If Donovan wants to continue to ignore his critics, he should listen to his own national team coach and the player he is slated to replace as national team captain. Bruce Arena and Reyna spoke candidly about the rewards Donovan could reap from giving up comfort and accepting the challenge of pushing himself in Europe.
"He's in a real soccer environment every day, year-round pressure," Arena said about what Donovan would gain from going back to Europe. "He'd deal with all the tough games. Even though it looks glorious from a distance, playing in Europe is a grind.
"On a daily basis, there's competition within your team. There's pressure to win games. There's promotion and relegation. It's the real thing, and in the end, the cream rises and you see the top players prevail and it positions you to be much more successful at the international level."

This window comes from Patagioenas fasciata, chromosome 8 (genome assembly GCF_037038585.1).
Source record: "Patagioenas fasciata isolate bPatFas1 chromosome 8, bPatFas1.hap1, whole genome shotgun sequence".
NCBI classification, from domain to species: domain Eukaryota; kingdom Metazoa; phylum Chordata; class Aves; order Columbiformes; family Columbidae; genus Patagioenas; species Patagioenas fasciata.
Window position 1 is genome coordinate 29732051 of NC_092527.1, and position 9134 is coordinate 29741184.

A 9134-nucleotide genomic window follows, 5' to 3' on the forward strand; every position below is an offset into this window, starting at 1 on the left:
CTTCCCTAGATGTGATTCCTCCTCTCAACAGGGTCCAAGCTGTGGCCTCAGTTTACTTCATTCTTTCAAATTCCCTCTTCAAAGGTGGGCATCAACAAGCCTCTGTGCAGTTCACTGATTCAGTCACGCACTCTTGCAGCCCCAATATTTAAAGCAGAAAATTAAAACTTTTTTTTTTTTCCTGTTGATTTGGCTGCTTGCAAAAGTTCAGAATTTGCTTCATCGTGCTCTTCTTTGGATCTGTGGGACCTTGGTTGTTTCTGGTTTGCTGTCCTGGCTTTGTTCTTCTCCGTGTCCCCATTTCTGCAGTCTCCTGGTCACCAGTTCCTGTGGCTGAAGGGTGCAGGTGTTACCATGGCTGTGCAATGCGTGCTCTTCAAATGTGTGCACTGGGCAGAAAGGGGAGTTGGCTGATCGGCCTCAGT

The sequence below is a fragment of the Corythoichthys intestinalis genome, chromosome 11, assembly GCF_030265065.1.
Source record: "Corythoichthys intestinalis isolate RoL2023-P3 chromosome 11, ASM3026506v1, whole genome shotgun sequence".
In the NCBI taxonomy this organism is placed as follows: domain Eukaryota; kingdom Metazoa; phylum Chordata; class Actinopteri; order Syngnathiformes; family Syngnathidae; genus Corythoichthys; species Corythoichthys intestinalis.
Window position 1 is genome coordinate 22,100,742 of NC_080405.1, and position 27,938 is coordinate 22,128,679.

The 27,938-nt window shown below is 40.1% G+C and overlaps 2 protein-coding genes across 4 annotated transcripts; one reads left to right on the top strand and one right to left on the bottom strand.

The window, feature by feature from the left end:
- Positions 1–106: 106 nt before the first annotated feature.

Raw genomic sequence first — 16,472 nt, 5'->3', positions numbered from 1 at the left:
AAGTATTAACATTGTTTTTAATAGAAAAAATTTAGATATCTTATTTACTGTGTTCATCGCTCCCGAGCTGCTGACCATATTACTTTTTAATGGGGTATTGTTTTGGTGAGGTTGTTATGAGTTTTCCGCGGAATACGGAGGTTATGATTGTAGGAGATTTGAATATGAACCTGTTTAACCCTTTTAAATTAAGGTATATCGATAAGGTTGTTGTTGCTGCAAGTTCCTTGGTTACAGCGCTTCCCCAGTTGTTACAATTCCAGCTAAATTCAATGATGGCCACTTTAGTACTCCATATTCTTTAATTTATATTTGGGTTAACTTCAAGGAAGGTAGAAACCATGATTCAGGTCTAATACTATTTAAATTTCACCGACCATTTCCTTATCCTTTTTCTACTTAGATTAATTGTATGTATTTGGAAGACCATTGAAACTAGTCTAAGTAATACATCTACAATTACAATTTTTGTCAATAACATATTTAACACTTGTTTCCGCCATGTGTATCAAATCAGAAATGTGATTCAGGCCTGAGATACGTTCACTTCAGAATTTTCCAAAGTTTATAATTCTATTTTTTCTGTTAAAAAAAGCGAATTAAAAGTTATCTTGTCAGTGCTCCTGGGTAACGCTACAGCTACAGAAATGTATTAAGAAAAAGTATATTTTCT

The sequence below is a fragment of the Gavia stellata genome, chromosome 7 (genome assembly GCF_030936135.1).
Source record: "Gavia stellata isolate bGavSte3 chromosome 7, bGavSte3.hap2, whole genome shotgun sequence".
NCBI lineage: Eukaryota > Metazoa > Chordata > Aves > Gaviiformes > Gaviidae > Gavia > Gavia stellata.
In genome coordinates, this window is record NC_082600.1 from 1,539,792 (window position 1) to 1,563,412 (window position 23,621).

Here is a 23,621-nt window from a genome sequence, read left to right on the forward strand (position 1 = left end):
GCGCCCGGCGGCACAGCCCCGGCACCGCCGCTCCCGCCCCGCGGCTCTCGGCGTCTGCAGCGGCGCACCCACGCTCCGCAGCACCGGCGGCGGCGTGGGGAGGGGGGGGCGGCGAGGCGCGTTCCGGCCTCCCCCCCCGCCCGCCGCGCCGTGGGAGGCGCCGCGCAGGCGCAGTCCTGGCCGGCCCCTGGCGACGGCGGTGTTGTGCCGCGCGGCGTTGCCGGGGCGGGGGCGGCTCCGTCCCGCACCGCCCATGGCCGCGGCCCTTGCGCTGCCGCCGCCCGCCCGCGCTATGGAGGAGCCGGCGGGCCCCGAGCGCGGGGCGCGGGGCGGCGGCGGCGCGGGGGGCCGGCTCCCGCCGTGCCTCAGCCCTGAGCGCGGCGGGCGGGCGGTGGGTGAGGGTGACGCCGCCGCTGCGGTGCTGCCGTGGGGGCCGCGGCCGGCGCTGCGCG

Donovan should take a closer look at Reyna's career. Reyna was regarded as the United States' next great star more than a decade ago and, like Donovan, Reyna started out with German club Bayer Leverkusen. The first year at Bayer was difficult for Reyna, but rather than give up on his European dream, he sought a change of clubs. The rest of his club career has included successful stints in Scotland and England, with moves to bigger clubs at each point in his career.
"It's made me a better player, and you need to learn from bad times, as well," Reyna said. "More than anything, this World Cup for a lot of the guys will be the biggest learning experience so far in their career. That's something you definitely get in Europe. That helped me get better."